Professor Akin Abayomi, the Lagos State Commissioner for Health has announced that Lagos is set to host the 8th Annual GET (Global Emerging Treatment) conference 2022.
The 7th African Conference on One Health and Biosecurity was also held in Lagos late last year and welcomed experts from across the globe to discuss the effective universal approach to addressing biosecurity threats.
The press briefing was held yesterday and had in attendance Dr. Akin Abayomi, the Lagos State Commissioner for Health, Dr. Chineye Okafor, Surveillance Officer of the World Health Organization (WHO), Dr. Ayodotun Bobadoye, the COO of the GET Consortium alongside other dignitaries.
Dr Abayomi disclosed that this is the 4th time the GET has approached the Ministry of Health to host the program in Lagos. He further stated that the outbreak of the Ebola virus and the Coronavirus has necessitated the dire need for deep and global collaboration to control and prepare for whatever biological threat may occur in the future.
Hence, the Lagos State government, since 2015, has partnered with the GET Consortium, the World Health Organisation (WHO) as well as other critical global bodies. The aim is to ensure the control of further outbreaks and to set up appropriate infrastructures. This includes equipping appropriate personnel in the development of pathogens of high consequence.
Dr Ayodotun, the COO of the Consortium further stated that the biggest threat will come from a pathogen that we know nothing about. Therefore, there is a need for adequate preparation and collaboration.
The 9th conference will be held at The Civic Centre, Lagos State from the 2nd to the 4th of November 2022. The summit will address top emergencies which include collaborative surveillance, community protection, and partnership among others.
Professor Akin Abayomi, the Honorable Commissioner for Health, Lagos State, spoke on the exponential increase in Africa’s population which has led to overcrowding in cities. Lagos continues to suffer the impact of inbound migration as the city records a 5 million population increase from last year. He asserted that now more than ever, there is a need to protect the nation from biological threats.
The responsibility of the government, according to the commissioner, was to prevent such a situation from arising. Hence, the need to prepare for mitigation and adaptation.
Professor Abayomi also outlined the Tripod of Biological Response, disclosing the need for balance in managing public health crises. He stated that in between pandemics, Lagos State has begun urgent preparations as peacetime is the best time to develop the needed action plan.
Dr Richard Munang, Deputy Director of, the United Nations Environment Program (UNEP) gave a critical overview of the impact of biosecurity threat to the continent of Africa. According to the Director, Africa is heading towards an apocalypse as millions of people will die from the resultant effect of antimicrobial diseases.
Dr Richard noted that Africa cannot afford to ignore statistics as they point to real-life stories of households suffering from biosafety risks. With biosecurity threats causing million-dollar damages each year, the continent must seek urgent response measures and embrace one health.
The global impact of climate change also requires that emission must be curtailed by over 24%. Dr Richard stated that the effect of solar drivers is one notable response that can actually do wonders in addressing the issues of climate change.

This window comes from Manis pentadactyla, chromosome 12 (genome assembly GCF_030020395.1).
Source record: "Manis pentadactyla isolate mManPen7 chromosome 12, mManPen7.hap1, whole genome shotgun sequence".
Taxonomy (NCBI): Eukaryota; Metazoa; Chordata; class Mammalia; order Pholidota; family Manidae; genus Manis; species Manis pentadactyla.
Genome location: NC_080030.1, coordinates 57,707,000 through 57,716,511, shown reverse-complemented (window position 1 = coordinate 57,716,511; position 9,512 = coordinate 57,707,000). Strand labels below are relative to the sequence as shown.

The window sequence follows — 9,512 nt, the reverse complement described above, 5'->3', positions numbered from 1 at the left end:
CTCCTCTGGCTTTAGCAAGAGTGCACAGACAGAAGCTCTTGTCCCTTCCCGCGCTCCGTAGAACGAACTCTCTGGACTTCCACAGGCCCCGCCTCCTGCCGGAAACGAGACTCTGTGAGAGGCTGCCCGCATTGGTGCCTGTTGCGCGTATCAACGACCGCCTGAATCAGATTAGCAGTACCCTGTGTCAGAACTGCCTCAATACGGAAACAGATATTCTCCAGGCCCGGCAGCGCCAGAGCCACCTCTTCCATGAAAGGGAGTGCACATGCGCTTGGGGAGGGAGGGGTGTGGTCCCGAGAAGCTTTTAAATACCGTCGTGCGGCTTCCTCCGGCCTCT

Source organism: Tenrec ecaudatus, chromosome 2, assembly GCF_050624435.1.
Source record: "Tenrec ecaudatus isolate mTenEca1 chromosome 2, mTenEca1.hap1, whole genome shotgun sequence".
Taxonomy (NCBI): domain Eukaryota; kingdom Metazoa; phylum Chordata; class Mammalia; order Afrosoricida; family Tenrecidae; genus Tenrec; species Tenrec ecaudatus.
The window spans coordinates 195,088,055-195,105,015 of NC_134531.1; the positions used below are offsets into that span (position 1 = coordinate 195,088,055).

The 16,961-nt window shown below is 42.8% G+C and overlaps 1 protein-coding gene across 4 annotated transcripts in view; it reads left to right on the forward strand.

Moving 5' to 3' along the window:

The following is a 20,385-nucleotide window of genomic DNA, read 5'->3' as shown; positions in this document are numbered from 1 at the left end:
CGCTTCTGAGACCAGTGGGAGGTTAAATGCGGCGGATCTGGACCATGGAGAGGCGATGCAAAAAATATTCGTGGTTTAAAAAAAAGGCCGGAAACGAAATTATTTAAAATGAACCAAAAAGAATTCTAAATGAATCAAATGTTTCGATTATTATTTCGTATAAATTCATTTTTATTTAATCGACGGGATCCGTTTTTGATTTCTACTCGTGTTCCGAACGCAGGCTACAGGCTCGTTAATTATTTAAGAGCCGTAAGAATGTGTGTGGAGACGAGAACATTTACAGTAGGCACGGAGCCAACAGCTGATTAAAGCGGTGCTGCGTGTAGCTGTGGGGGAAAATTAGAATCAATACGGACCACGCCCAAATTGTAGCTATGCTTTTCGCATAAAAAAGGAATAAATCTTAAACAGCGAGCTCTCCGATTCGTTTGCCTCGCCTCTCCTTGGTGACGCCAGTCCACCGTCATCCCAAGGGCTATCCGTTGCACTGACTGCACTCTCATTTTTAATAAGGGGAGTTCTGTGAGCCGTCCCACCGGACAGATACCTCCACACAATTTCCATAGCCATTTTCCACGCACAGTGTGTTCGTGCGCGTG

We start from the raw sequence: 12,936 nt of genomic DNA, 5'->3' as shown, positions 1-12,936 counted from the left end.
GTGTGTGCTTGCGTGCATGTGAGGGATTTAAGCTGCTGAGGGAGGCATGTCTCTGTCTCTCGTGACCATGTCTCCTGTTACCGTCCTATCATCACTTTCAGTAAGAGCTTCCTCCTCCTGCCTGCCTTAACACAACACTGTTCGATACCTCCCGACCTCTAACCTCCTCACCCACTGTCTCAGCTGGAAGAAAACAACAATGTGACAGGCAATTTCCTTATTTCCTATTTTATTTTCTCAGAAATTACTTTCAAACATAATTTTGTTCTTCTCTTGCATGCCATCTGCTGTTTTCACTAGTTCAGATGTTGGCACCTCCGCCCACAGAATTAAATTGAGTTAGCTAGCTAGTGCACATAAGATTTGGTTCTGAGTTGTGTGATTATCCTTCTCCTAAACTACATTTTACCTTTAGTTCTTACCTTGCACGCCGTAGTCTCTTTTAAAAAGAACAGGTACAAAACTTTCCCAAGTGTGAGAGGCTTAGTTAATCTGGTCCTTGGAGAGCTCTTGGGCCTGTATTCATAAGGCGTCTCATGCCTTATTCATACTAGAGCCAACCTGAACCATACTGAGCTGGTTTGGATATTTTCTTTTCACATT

Notable speakers at the event include Professor Rebecca Katz, Director of, the Center for Global Health Science, Dr Kirk Douglas, Director of the Center for Biosecurity Studies, University of West Indies, Mr. O’Neill D Hamilton, CARICOM Regional Implementation Coordinator at the United Nations Security Council Resolution 1540, among others.
The second day of the 8th annual conference on One Health and Biosecurity kicked off yesterday. The speakers at the event spoke on the effective ways Africa can address the issues of public health.
Dr Ifedayo Adetifa, Director General of the Nigerian Center for Disease Control (NCDC) pointed out the opportunities and challenges of public health surveillance. Surveillance, according to the director, is everybody’s business and should be a part of our normal schedule. This is because events happen in the community first. Therefore, every individual should know how best to respond when such situations occur.
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Dr Ifedayo also noted that surveillance cannot happen without tests. This has prompted the Nigerian government to set up one molecular biology lab in every state. He noted that these labs are well-equipped to handle another outbreak that may come up.
The director asserted that the importance of surveillance is the data it provides which then leads to action. However, there is a need to strengthen human capital and health workforce development. He reiterated that the problem of Nigeria was not a shortage of resources as the vision outweighs the financial capital.
The event also hosted William Ogara, a professor of Public Health at the University of Nairobi, Kenya. The speaker outlined the ways the public can respond to climate change. The aim of the “One Health” system according to the Professor is to create a unified approach for balance in addressing and also optimizing the health of people, animals, and the environment. One Health stresses collaboration across countries to enable effective responses.
Other notable speakers at the event include Dr Sarah Carter, Principal at Science Policy Consulting LLC, Dr Abdourahmane SOW, Head of Epidemic and Public Health Laboratory Systems and Networks, WAHO, Raksha Toolsi, Business Development Manager (Africa), and Dr Rufus Ebegba, Director General of the National Biosafety Management Agency (NBMA).